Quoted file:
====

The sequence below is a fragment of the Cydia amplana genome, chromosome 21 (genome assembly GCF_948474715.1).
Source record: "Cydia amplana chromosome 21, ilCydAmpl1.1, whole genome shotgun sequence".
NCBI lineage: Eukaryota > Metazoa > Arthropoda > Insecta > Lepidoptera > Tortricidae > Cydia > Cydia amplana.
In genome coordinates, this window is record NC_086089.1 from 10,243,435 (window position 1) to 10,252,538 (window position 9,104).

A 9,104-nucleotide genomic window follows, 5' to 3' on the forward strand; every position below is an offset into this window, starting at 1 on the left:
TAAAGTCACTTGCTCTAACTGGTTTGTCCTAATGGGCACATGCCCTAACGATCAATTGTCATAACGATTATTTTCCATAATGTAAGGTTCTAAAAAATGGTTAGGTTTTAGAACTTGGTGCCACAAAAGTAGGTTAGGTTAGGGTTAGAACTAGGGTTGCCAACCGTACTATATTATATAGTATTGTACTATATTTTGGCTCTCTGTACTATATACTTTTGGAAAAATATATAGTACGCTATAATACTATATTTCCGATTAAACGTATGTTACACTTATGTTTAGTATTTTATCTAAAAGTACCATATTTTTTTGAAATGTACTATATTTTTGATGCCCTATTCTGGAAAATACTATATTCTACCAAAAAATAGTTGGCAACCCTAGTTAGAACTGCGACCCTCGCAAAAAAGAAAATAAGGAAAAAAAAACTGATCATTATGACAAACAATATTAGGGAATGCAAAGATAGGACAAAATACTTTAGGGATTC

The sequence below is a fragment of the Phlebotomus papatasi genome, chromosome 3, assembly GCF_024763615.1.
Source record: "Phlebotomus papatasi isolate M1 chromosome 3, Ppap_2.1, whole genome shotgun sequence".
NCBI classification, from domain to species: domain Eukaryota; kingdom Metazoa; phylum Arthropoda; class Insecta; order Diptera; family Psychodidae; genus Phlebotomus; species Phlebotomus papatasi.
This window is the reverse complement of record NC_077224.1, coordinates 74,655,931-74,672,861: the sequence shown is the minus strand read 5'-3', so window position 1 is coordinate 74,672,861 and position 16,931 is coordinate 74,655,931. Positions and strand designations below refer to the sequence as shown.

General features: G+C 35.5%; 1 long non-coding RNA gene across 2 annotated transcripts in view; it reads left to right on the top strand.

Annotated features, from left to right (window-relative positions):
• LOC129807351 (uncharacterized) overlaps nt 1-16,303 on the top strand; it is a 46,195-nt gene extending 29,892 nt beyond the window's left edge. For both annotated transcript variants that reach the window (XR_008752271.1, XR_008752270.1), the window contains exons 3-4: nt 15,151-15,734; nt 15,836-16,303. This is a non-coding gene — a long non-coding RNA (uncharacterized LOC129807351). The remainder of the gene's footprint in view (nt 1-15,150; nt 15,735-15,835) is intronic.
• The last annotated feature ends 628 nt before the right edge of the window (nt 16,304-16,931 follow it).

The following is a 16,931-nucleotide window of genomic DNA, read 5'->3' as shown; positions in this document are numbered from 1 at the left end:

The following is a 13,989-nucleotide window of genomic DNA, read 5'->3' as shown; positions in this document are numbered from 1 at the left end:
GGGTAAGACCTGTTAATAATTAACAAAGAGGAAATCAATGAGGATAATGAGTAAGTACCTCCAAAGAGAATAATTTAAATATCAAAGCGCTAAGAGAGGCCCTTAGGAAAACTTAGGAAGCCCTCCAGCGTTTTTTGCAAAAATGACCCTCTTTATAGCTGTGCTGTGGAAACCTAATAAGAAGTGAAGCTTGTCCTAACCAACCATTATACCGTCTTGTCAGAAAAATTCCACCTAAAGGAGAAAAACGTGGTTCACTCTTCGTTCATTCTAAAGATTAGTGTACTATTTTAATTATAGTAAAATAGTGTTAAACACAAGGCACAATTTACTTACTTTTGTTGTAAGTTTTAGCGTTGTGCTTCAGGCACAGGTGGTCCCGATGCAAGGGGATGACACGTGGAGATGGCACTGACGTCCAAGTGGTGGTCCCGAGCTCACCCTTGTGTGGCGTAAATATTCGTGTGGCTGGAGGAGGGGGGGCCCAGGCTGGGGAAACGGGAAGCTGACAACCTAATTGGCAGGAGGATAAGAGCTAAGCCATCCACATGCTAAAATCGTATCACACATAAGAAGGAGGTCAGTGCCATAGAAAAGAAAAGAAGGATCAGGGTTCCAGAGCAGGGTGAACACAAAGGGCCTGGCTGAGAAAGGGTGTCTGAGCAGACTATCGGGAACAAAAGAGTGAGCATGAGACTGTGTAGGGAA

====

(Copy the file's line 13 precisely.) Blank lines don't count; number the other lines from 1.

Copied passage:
• LOC129807351 (uncharacterized) overlaps nt 1-16,303 on the top strand; it is a 46,195-nt gene extending 29,892 nt beyond the window's left edge. For both annotated transcript variants that reach the window (XR_008752271.1, XR_008752270.1), the window contains exons 3-4: nt 15,151-15,734; nt 15,836-16,303. This is a non-coding gene — a long non-coding RNA (uncharacterized LOC129807351). The remainder of the gene's footprint in view (nt 1-15,150; nt 15,735-15,835) is intronic.